Amit Kumar Sahu (PhD):Comprehensive Landscape of Age-induced alterations in protein Ubiquitination and Deubiquitination
The ability to maintain a functional proteome declines during the aging process, which results in dysregulated protein homeostasis and the accumulation of damaged, misfolded, and partially ubiquitinated proteins and constitutes a major hallmark of the aging process. Protein degradation via the ubiquitin-proteasome system requires post-translational modification of the substrate with ubiquitin and subsequent formation of polyubiquitin chains via linkage type specific lysine residues within ubiquitin. We have previously shown that a subset of enzymes involved in the ubiquitin cycle are perturbed in their abundance with aging, this includes deubiquitinases (DUBs) like UCHL1 being more abundant in the brain of old killifish and mice. In this proposal, we aim (I) to understand the function of linkage type specific polyubiquitin chains in the context of aging, and (II) to systematically assess the activity and specificity of DUBs in the aging brain.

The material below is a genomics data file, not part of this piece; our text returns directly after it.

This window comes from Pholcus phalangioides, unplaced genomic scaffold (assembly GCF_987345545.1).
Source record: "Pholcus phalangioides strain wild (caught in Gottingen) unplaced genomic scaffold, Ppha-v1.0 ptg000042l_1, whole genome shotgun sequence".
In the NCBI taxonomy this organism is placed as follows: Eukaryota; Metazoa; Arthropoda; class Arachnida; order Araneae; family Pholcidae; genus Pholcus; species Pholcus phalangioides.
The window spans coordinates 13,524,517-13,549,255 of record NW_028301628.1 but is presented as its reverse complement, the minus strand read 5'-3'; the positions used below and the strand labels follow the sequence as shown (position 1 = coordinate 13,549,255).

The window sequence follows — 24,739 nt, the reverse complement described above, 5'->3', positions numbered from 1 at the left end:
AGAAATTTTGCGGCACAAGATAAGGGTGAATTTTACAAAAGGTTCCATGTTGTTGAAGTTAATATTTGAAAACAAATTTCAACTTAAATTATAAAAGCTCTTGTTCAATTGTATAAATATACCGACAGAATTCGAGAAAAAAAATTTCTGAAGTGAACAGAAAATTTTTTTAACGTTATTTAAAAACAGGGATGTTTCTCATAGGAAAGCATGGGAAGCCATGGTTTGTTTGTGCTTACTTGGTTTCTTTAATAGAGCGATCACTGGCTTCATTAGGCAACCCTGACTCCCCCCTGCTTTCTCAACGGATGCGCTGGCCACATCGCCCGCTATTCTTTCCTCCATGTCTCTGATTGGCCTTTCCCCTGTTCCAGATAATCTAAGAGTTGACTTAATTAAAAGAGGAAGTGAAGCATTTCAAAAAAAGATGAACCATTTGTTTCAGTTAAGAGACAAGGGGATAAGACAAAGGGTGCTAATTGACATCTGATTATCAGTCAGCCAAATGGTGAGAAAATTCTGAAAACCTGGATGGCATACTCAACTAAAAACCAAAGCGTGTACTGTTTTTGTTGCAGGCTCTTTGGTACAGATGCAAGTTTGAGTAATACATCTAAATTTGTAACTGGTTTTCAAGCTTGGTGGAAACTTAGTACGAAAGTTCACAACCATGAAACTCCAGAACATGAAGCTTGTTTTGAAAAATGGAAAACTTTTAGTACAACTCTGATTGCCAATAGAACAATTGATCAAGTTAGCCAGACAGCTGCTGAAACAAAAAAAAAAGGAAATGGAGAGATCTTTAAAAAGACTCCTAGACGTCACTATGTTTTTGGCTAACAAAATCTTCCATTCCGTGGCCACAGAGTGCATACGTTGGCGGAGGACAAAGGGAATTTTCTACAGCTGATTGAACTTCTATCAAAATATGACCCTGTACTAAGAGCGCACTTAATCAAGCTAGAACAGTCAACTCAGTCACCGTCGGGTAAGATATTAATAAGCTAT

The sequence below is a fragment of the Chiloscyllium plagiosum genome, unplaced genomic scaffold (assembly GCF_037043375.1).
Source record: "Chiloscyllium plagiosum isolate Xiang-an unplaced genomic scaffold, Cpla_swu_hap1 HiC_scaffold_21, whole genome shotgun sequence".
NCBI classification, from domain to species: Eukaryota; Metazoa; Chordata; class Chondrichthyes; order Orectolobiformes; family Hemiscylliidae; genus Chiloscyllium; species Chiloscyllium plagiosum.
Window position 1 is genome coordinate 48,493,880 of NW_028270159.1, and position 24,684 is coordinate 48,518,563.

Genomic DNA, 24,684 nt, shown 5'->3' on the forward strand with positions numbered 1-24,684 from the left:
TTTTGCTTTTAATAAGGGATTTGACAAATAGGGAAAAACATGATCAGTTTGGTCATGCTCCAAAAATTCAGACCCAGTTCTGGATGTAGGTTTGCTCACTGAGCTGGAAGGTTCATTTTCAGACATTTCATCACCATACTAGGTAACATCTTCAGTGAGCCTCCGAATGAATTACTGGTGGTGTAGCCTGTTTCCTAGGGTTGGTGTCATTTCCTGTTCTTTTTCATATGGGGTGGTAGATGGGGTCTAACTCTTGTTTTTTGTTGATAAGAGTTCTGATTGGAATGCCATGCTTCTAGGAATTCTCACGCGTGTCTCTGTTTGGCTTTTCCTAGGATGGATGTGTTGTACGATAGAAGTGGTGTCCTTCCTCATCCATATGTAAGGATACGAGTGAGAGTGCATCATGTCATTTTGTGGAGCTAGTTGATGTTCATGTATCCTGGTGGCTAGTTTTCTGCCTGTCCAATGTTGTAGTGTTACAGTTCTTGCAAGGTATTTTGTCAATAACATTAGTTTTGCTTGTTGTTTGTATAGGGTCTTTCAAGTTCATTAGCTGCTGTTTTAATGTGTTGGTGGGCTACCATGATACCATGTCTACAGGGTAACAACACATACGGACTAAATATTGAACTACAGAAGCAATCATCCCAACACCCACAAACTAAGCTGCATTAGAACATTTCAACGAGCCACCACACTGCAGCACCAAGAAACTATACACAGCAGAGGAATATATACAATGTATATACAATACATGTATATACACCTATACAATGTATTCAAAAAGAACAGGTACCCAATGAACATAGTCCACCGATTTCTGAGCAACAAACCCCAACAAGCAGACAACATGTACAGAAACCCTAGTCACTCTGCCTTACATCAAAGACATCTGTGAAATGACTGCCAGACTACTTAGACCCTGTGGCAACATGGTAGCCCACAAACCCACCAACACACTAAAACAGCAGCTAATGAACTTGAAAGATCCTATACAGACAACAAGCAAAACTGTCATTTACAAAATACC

The homeostasis of the proteome of cells is required to maintain the function of organs and it was shown to decline during ageing. Advanced glycation end products (AGEs) are a family of non-enzymatic posttranslational modifications that have been shown to accumulate in ageing tissues. Although a handful of specific AGE-modified proteins have been identified, a detailed characterisation of the targets of AGEs is still missing. Previously, we have devised a mass spectrometry based approach to identify specific sites of carboxymethyllysine (CML, one of the most abundant AGEs) modifications in proteins. Using this approach, we identified over 1000 CML sites in cells treated with glycating agents and over 200 sites in primary tissues. In addition, we have established targeted proteomic assays based on isotopically labeled peptide standards for a subset of identified CML sites. In this project, we would like to investigate the functional role of these modifications and their relationships to the ageing process.